Dezeen Magazine

Guest House for an Anthropologist by Air Architecture

Los Angeles architect François Perrin of Air Architecture has recently completed this guest house for a Buddhism expert in Brentwood, California.

The polycarbonate-clad timber house, set beside an existing home, houses the owner's collection of Buddhist paraphernalia and will host visiting scholars.

The building aims to be self-sufficient in energy, once photovoltaic panels and wind turbines are installed.

Photos are by Joshua White. Here's some text from Perrin:


This is a guest house for an anthropologist to store the collection he gathered during 20 years in Asia and host visiting Buddhist scholars. Similar structures will be build in Taiwan and Sri Lanka.

The structure is a wood frame (the common construction type in California) clad with a clear polycarbonate skin. The clear plastic skin creates an optical illusion with the sunlight that makes the project disappear at some times like a mirage and thus creates a minimal impact to the existing house and neighborhood.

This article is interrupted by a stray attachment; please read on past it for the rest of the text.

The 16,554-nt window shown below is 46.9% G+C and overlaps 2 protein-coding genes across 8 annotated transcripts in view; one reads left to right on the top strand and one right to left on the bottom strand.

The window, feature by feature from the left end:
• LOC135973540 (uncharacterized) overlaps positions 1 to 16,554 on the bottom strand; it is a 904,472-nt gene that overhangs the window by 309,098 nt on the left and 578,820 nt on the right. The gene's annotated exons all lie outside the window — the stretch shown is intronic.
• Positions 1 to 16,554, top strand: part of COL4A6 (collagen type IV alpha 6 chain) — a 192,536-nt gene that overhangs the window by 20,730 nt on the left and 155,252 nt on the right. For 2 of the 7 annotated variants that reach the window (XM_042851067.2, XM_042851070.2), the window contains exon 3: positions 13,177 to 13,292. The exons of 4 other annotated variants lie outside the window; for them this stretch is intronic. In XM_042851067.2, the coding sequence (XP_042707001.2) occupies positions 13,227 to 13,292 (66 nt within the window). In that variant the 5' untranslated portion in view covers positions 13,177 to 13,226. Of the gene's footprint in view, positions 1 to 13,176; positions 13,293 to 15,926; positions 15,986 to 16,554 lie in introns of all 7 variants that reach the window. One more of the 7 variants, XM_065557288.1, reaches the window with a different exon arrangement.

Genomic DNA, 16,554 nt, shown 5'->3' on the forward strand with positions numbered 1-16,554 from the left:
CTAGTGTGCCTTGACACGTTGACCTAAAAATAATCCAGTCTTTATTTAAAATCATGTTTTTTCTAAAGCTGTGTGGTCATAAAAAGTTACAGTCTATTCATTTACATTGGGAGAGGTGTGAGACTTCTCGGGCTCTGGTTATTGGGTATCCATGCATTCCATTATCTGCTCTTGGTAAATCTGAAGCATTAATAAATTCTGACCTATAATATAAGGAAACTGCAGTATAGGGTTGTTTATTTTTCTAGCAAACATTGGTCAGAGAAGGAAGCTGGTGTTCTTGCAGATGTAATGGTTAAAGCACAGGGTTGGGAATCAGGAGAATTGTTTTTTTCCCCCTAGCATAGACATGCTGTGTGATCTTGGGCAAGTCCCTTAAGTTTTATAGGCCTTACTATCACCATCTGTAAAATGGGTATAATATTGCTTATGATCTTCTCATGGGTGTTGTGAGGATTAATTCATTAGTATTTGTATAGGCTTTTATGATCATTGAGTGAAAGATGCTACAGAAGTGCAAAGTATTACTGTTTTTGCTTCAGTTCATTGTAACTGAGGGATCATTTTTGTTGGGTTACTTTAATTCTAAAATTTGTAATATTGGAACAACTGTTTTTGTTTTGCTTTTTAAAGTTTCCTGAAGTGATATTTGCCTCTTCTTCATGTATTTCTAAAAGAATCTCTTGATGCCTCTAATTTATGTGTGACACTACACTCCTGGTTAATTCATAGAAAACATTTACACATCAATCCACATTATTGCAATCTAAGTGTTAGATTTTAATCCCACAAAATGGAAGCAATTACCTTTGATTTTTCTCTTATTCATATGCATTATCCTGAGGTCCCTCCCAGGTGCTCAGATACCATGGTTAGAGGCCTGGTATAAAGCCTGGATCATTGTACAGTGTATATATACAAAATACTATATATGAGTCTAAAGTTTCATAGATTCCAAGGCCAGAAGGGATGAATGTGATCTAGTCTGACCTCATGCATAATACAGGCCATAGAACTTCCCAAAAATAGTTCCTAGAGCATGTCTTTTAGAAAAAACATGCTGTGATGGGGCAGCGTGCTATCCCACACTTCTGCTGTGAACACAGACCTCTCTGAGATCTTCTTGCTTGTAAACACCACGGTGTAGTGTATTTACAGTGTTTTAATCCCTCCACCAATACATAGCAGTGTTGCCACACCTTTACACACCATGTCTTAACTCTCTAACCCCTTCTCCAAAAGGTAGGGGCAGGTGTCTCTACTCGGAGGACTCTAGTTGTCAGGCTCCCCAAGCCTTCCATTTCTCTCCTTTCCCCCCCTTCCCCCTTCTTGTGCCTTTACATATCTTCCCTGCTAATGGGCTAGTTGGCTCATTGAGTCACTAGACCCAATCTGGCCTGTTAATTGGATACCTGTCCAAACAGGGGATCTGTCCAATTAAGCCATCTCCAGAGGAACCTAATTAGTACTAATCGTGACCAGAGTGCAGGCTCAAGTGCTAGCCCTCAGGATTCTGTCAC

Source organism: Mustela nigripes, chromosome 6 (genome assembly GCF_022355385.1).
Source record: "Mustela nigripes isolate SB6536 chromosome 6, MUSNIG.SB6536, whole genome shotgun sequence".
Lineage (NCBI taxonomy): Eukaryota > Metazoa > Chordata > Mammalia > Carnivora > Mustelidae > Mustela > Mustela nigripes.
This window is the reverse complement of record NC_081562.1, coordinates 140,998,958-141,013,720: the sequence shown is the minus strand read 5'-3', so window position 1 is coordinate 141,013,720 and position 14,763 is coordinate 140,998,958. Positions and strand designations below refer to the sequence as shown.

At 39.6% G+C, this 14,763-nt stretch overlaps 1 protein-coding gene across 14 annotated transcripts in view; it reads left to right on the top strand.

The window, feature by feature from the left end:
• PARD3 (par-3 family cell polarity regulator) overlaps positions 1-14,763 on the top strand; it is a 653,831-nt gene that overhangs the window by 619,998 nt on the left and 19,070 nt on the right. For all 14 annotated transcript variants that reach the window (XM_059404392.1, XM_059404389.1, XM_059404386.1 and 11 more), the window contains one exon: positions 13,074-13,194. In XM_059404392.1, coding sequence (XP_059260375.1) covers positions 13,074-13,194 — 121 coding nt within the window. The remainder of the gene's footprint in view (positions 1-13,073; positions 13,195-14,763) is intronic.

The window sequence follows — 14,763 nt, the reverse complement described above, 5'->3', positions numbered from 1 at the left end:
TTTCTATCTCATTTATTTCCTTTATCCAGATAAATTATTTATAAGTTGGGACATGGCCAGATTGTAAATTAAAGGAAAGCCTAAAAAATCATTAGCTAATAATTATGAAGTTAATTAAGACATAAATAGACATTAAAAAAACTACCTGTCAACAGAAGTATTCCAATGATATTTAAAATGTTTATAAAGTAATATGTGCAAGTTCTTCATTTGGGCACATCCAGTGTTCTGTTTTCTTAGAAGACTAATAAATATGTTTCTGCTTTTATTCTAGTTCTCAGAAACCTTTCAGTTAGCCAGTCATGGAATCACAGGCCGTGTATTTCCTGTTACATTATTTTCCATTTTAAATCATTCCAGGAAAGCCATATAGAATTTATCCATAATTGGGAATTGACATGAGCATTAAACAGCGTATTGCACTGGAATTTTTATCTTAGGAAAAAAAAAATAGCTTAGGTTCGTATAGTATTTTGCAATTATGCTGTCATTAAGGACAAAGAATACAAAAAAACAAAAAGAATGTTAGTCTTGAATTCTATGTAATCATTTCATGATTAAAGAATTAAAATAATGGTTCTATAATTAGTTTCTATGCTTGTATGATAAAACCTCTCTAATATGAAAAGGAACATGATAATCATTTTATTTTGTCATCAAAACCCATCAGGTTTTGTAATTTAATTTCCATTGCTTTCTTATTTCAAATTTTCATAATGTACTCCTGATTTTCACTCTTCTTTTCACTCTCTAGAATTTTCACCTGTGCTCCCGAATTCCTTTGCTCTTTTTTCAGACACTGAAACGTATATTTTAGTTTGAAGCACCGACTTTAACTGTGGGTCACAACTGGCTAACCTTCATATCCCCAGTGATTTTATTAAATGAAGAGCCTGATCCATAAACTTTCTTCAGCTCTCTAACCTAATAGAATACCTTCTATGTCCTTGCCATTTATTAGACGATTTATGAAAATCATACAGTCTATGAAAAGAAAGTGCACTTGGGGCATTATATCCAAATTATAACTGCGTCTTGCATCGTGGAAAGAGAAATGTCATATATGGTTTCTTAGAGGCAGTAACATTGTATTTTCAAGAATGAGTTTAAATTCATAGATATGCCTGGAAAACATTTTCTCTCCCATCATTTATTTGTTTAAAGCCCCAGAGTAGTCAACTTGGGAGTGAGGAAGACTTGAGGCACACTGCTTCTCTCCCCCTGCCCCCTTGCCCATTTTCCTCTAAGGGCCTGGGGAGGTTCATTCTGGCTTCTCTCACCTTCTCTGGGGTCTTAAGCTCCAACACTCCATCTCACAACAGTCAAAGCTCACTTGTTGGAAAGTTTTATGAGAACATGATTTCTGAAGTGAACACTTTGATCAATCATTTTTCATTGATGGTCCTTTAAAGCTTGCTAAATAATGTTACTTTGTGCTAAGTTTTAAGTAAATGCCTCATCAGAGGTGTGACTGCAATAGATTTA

The project is using an "air" insulation, which is a void in between the wood frame and the translucent skin that protects the interior (the anthropologist's collection) from the cold and the heat. The project is also using cross ventilation from the specific position of the opening and the operable skylight on the roof to cool down the building in extreme summer heat, catching the ocean's breeze in the afternoon through the operable skylight.

Regarding the energy, the project uses solar panels on the roof and plans to add some wind turbines to be fully off the grid as this is a prototype for an habitat that the client will build in Sri Lanka and Taiwan.

The materials for these projects will be different as the Brentwood project was built out of local material (redwood) and using a technique (wood framing) that are both specific to California.

Posted by Rupinder Bhogal